NOTE: I am currently in elephant land, where I don’t have access to internet to post an update. I’ll continue the story from my last post (16 January 2019).
We left Wasgamuwa after our morning of observing elephants and getting our replacement vehicle out of the mud. This was a short field visit, but since Elizabeth and Wendy were only in the country for about a week, I wanted them to have the chance to see other parts of Sri Lanka. Plus, I would be lying if I used their visit as an excuse to act like a tourist. I’m a self-proclaimed workaholic who wouldn’t have stopped fieldwork to take a bit of a break.
We drove to Kandy, one of Sri Lanka’s largest cities. Kandy is much less chaotic than Colombo, and it’s popular among tourists for its central location and the Temple of the Tooth (the site of a relic purported to be the canine tooth of the Buddha). It’s also where the famous Kandy Perahera is located, a festival lasting a few weeks during the summer; elephants play a central role in the perahera. I’ll be back with a friend later in the year to see huge bull elephants paraded through the streets. Sachintha lives in Kandy, so he rode with us and went back to his house after we got to our hotel. Elizabeth, Wendy, and I freshened up a bit (the drive to Kandy was quite nausea-inducing, going through the infamous 18 Bend Road and continuing along a winding route). Needless to say, we were happy to be out of a vehicle for the day, so we walked around downtown where our hotel was located. We passed the Temple of the Tooth on our walk, but we passed on the opportunity to enter. Sometimes there are live temple elephants on ground, and while I smelled one (and later we found fresh dung outside the temple’s exit) we didn’t want to take the chance. We shopped around some local stores instead (we all got batik panels with elephants on them). Rajnish also lives in Kandy, so we met up with him for dinner at a “pub.” The pub seemed to be very popular with western tourists, and I took the opportunity to eat some non-Sri Lankan food.
The real reason that the three of us chose to visit Kandy was that it is the biggest city on the way to the Pinnawala Elephant Orphanage, Sri Lanka’s most prominent elephant attraction. It’s not a typical orphanage, in that the facility breeds some of the elephants it rescues or that it receives from private owners. Most famously, many elephants from the orphanage are taken from their enclosure across the road and down a street filled with shops to the Maha Oya River to bathe multiple times each day. We arrived early the next day to make the first bath session, and we purposely chose our hotel in Pinnawala because of its proximity to the bathing river (the balconies of our rooms overlooked the elephants…yeah, we may have a problem). Most tourists visiting Pinnawala only stay for one bath (either in the morning or afternoon), but because we stayed in the hotel for a night, we got to see five sessions. During the session with the most elephants, I counted 43 elephants. Pretty cool, to say the least. In between the baths, we shopped around at a few of the stores by the river, visited the local Pinnawala Zoo, and relaxed and reflected on our past week.
Over the course of the ~27 hours we were in Pinnawala, I took over 800 photos, and Wendy and Elizabeth took many themselves. I chose just some of the best ones to include below:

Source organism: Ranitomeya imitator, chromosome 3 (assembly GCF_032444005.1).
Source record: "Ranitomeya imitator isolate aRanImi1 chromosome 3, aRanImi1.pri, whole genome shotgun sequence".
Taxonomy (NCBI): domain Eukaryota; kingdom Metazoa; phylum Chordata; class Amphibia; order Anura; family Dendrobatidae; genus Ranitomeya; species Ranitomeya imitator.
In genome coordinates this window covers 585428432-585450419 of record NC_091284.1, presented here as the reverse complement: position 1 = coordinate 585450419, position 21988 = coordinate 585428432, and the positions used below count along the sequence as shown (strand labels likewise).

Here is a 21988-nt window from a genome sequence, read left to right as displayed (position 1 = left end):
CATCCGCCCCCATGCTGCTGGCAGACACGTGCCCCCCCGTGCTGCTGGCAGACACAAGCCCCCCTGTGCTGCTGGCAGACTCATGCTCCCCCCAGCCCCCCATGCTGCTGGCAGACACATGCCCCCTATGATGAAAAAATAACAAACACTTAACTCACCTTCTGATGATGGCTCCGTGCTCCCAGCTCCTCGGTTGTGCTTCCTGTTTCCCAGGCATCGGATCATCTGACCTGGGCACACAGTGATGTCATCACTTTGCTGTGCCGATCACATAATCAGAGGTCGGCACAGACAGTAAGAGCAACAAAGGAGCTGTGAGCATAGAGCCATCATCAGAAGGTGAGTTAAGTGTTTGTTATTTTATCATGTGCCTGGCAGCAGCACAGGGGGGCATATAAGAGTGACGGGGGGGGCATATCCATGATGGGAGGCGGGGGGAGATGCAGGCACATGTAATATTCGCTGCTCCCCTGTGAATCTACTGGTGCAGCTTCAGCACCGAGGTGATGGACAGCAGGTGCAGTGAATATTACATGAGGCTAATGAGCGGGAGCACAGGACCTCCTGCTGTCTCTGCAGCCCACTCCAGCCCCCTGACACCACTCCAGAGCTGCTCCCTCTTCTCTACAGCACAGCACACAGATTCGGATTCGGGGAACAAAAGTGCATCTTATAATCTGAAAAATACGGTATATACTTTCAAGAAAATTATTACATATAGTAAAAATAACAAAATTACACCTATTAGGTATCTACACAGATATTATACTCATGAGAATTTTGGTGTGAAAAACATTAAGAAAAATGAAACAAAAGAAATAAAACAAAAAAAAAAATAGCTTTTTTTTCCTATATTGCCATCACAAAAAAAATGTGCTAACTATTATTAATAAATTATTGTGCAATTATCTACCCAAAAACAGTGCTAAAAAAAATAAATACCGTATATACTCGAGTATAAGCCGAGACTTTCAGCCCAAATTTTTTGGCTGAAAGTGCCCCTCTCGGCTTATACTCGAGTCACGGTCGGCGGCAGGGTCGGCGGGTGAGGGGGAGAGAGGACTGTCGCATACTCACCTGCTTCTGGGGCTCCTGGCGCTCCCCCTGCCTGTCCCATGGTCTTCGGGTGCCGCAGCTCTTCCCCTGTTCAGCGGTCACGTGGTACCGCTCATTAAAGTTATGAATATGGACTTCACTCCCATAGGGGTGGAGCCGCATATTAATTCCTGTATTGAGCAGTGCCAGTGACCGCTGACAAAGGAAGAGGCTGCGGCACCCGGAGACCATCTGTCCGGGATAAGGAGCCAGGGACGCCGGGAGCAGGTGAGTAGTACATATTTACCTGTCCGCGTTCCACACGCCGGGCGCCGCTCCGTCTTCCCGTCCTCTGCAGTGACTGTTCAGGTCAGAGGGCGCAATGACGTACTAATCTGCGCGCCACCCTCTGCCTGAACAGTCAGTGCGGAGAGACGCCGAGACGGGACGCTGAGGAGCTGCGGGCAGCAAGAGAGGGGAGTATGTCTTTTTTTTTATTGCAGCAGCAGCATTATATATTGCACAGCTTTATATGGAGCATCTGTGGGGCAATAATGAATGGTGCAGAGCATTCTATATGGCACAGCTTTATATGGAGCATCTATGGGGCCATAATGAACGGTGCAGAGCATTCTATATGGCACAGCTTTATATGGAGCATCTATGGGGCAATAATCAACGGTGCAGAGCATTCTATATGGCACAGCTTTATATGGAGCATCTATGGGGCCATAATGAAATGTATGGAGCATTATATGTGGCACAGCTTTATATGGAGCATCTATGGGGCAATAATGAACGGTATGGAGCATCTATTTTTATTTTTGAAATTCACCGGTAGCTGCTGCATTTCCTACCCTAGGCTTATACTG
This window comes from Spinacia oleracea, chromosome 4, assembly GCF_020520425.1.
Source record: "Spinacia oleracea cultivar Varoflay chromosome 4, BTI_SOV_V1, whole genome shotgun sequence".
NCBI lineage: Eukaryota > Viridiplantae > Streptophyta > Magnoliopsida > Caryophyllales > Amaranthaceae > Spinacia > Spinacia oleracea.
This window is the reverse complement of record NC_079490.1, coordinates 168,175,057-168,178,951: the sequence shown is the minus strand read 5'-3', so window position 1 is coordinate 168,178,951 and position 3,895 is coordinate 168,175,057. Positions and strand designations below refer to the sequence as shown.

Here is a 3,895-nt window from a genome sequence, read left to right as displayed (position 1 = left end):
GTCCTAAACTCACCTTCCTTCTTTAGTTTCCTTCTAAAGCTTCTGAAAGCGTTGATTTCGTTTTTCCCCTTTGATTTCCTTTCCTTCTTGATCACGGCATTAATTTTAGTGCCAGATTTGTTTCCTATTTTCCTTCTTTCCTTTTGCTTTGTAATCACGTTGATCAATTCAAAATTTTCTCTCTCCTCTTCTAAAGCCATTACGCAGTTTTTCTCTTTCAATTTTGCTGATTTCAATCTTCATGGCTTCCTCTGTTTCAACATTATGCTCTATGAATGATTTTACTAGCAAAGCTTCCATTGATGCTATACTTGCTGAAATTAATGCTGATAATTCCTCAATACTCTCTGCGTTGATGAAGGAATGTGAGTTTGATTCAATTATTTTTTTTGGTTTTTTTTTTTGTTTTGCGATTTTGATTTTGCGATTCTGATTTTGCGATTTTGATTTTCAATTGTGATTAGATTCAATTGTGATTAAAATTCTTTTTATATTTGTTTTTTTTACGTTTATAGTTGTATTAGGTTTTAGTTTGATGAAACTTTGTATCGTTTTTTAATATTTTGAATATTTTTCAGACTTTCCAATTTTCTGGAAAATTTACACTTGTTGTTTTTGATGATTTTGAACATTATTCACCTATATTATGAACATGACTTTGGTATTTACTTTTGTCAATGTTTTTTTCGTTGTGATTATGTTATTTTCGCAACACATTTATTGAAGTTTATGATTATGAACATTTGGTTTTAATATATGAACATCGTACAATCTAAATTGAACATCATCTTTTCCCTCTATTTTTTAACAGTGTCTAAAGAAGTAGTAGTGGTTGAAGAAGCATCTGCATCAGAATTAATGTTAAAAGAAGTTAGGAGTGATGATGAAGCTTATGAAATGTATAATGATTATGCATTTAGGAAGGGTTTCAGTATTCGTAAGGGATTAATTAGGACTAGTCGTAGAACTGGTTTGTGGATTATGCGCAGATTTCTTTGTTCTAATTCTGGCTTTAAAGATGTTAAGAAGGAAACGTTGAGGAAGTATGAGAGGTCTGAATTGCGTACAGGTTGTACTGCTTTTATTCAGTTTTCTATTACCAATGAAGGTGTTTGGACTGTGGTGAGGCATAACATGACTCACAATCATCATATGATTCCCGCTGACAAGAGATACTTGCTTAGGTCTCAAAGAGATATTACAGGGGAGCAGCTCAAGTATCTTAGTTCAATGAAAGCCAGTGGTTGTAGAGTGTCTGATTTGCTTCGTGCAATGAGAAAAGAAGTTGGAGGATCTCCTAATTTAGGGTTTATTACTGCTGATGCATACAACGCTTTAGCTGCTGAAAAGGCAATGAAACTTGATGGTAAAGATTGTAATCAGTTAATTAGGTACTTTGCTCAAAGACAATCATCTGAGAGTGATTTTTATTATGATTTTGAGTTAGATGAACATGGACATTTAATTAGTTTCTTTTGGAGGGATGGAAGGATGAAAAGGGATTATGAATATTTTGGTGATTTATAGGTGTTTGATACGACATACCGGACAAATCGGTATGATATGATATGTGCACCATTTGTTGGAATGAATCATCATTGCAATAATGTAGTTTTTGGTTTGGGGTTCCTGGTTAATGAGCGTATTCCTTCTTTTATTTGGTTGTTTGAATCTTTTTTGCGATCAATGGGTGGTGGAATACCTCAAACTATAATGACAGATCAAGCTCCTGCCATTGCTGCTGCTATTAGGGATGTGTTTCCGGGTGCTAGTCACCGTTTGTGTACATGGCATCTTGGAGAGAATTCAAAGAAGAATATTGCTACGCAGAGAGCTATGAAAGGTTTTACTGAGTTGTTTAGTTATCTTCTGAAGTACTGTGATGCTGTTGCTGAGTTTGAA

The three of us stayed at the edge of the river up until the moment our taxi driver came to pick us up from our hotel. We had to drive to Colombo so that Elizabeth and Wendy could catch their flight back to the US, and I wanted to join them to make sure they made it without any problems. It was a national holiday (surprise, surprise…), but it still took over three hours to make it to Colombo. Once in the city, we stopped by Barefoot, a popular cafe and shop among westerners. I again indulged in some non-Sri Lankan cuisine (like I would pass up a quiche anyway), and Elizabeth and Wendy shopped for some last-minute souvenirs after lunch. We took the same taxi to our hotel closer to the airport (about an hour away), where I booked a room for the night and Elizabeth and Wendy took a shower before their long journey ahead. We discussed last-minute plans, and both Elizabeth and Wendy offered words of encouragement. It was sort of a surreal moment. In July 2017, the three of us were in the same hotel (in a nearly identical room), reflecting on a week-long trip to scout out potential field sites. Back then, we sat in a circle discussing strategies to fund our grand plans for the project. At this point, we hadn’t really begun our grant search, and I hadn’t even begun my application for a Fulbright fellowship. It is amazing that we’ve made it this far less than a year-and-a-half later, and I’m humbled with the support we’ve received to carry out our work. I couldn’t feel more fortunate to be in this position.
We said our goodbyes as the two of them got into their airport shuttle (I didn’t tear up, I promise), and I got a quick dinner at my own hotel. Because the Colombo airport isn’t actually in Colombo (like I mentioned earlier, it’s about an hour outside of downtown), I would have to wake up at 3:30am the next morning to get a ride to the Colombo train station on time. A 5:45am train ride sounded like such a good idea at the time…at least I was tired enough to nap a bit on the train. And this train was faster than the one I took earlier because it didn’t hit most of the more minor stops along the way from Colombo to Anuradhapura. There was even air conditioning! Still a bit groggy, I caught a tuk to run a few errands before doing laundry back at the Elephant Center. I caught lunch with Rajnish and another lecturer at our usual spot in Mihintale, then caught up on emails and work back at the university. I’m writing this update at the end of that day (16 January), as I’ll be heading to elephant land tomorrow morning for a few weeks.
More elephant stories ahead!